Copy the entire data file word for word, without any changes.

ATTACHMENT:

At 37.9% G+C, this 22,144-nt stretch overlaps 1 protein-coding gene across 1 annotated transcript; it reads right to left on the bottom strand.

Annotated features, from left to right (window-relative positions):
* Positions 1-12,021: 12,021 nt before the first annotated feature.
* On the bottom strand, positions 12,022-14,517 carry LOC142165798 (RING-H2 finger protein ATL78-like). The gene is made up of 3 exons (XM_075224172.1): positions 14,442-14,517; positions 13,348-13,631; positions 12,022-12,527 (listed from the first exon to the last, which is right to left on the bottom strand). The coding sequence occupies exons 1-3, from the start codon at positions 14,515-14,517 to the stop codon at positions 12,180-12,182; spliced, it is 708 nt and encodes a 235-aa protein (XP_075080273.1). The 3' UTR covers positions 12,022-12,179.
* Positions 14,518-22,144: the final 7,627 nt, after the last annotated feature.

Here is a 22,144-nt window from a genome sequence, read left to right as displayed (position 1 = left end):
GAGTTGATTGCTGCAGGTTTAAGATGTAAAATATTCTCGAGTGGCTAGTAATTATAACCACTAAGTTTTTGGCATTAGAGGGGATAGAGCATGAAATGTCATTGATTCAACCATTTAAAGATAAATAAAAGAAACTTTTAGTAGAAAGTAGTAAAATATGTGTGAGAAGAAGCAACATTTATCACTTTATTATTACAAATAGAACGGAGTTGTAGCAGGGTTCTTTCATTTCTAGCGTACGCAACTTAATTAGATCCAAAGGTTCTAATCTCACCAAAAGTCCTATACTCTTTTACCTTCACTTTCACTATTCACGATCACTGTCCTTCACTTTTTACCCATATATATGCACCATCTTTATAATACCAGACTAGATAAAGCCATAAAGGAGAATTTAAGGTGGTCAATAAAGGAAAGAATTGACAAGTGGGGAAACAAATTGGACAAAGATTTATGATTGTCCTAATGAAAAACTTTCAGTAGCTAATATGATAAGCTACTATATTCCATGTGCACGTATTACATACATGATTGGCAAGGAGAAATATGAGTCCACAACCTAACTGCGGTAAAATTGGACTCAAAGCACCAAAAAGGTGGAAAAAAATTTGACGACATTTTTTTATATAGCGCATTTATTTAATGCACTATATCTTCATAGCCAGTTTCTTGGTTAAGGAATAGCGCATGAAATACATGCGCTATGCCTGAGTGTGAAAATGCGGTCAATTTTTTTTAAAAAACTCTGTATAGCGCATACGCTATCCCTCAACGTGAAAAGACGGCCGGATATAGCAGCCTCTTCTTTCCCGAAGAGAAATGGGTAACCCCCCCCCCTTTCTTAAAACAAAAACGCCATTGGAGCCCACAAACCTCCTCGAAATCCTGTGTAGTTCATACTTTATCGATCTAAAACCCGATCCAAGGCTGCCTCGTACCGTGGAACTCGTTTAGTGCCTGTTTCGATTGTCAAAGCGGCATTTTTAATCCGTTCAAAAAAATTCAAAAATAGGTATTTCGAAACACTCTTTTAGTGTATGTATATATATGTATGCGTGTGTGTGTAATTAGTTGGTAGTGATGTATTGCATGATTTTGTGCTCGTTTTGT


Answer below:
At 37.9% G+C, this 22,144-nt stretch overlaps 1 protein-coding gene across 1 annotated transcript; it reads right to left on the bottom strand.

Annotated features, from left to right (window-relative positions):
* Positions 1-12,021: 12,021 nt before the first annotated feature.
* On the bottom strand, positions 12,022-14,517 carry LOC142165798 (RING-H2 finger protein ATL78-like). The gene is made up of 3 exons (XM_075224172.1): positions 14,442-14,517; positions 13,348-13,631; positions 12,022-12,527 (listed from the first exon to the last, which is right to left on the bottom strand). The coding sequence occupies exons 1-3, from the start codon at positions 14,515-14,517 to the stop codon at positions 12,180-12,182; spliced, it is 708 nt and encodes a 235-aa protein (XP_075080273.1). The 3' UTR covers positions 12,022-12,179.
* Positions 14,518-22,144: the final 7,627 nt, after the last annotated feature.

Here is a 22,144-nt window from a genome sequence, read left to right as displayed (position 1 = left end):
GAGTTGATTGCTGCAGGTTTAAGATGTAAAATATTCTCGAGTGGCTAGTAATTATAACCACTAAGTTTTTGGCATTAGAGGGGATAGAGCATGAAATGTCATTGATTCAACCATTTAAAGATAAATAAAAGAAACTTTTAGTAGAAAGTAGTAAAATATGTGTGAGAAGAAGCAACATTTATCACTTTATTATTACAAATAGAACGGAGTTGTAGCAGGGTTCTTTCATTTCTAGCGTACGCAACTTAATTAGATCCAAAGGTTCTAATCTCACCAAAAGTCCTATACTCTTTTACCTTCACTTTCACTATTCACGATCACTGTCCTTCACTTTTTACCCATATATATGCACCATCTTTATAATACCAGACTAGATAAAGCCATAAAGGAGAATTTAAGGTGGTCAATAAAGGAAAGAATTGACAAGTGGGGAAACAAATTGGACAAAGATTTATGATTGTCCTAATGAAAAACTTTCAGTAGCTAATATGATAAGCTACTATATTCCATGTGCACGTATTACATACATGATTGGCAAGGAGAAATATGAGTCCACAACCTAACTGCGGTAAAATTGGACTCAAAGCACCAAAAAGGTGGAAAAAAATTTGACGACATTTTTTTATATAGCGCATTTATTTAATGCACTATATCTTCATAGCCAGTTTCTTGGTTAAGGAATAGCGCATGAAATACATGCGCTATGCCTGAGTGTGAAAATGCGGTCAATTTTTTTTAAAAAACTCTGTATAGCGCATACGCTATCCCTCAACGTGAAAAGACGGCCGGATATAGCAGCCTCTTCTTTCCCGAAGAGAAATGGGTAACCCCCCCCCCTTTCTTAAAACAAAAACGCCATTGGAGCCCACAAACCTCCTCGAAATCCTGTGTAGTTCATACTTTATCGATCTAAAACCCGATCCAAGGCTGCCTCGTACCGTGGAACTCGTTTAGTGCCTGTTTCGATTGTCAAAGCGGCATTTTTAATCCGTTCAAAAAAATTCAAAAATAGGTATTTCGAAACACTCTTTTAGTGTATGTATATATATGTATGCGTGTGTGTGTAATTAGTTGGTAGTGATGTATTGCATGATTTTGTGCTCGTTTTGT